Archive - August 25, 2017

1
5 Recommended Novellas

5 Recommended Novellas

In recent years I have read numerous novellas. This week’s post is dedicated to 5 of the more memorable ones. Click on the links to read my reviews.

 

Breakfast at Tiffany’s by Truman Capote (1958)

Truman Capote’s masterful ability to develop character is on full display in this compelling and at times humorous tale about an independent young society figure with a past shrouded in secrecy.

My Review: Holly Golighty is a young woman living in 1940s New York. The story follows Holly’s ambiguous relationship with a nameless narrator, whom we are told almost nothing...(more)

 

One Day in the Life of Ivan Denisovich by Aleksandr Solzhenitsyn (1962)

Whilst the morose subject matter (Gulags) will not appeal to everyone, this reader, an avid Solzhenitsyn fan, is of the opinion that One Day in the Life of Ivan Denisovich is one of the best books ever written.

My Review: Ivan Denisovich Shukhov is a former POW serving a 10 year term in a Gulag on the Kazakh steppe for being a spy. He is innocent. The book chronicles a single day of his existence…(more)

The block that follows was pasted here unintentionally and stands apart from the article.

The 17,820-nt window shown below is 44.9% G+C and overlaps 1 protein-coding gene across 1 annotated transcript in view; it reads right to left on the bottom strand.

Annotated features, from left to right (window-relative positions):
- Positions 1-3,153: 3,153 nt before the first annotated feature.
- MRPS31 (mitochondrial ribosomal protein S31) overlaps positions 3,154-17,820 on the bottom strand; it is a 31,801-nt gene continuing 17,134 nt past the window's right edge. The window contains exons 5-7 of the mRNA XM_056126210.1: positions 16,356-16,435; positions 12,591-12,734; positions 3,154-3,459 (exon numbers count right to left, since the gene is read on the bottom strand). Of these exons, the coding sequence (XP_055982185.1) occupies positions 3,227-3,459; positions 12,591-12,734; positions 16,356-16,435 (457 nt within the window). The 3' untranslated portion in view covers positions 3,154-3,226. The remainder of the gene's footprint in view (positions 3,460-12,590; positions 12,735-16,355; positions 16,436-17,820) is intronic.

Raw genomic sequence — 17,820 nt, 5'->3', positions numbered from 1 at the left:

The Legend of the Holy Drinker by Joseph Roth (1939)

This compact and compassionate novella has an alcoholic tramp protagonist. Its author, Joseph Roth, succumbed to a premature alcohol related death shortly after finishing this allegorical tale.

My Review:  The Legend of the Holy Drinker is a short novella written by the iconic Austrian-Jewish author and journalist Joseph Roth. Set in Paris between the wars the story is…(more)

 

Queer by William S. Burroughs (1985)

Autobiographical in nature, the book is an account of Burroughs’s life in Mexico, during a troubled time in his life. The author adeptly portrays a deep sense of longing and loss. 

My Review: Queer is an unreciprocated love story, in which the protagonist craves love and attention from a young American by the name of Eugene Allerton. Set in the American ex-pat…(more)

 

Heart of Darkness by Joseph Conrad (1899)

Heart of Darkness is a disturbing, multi-layered story about what can occur when man exists outside of civilisation’s constraints. Readers are challenged to question the existence of being.

My Review: A steamship sailing up a river through the jungles of The Congo, in search of Mr Kurtz, a mysterious ivory trader, who has reportedly turned native…(more)

 

 

 

 

 

Copyright © 2015. Guyportman's Blog

%d bloggers like this: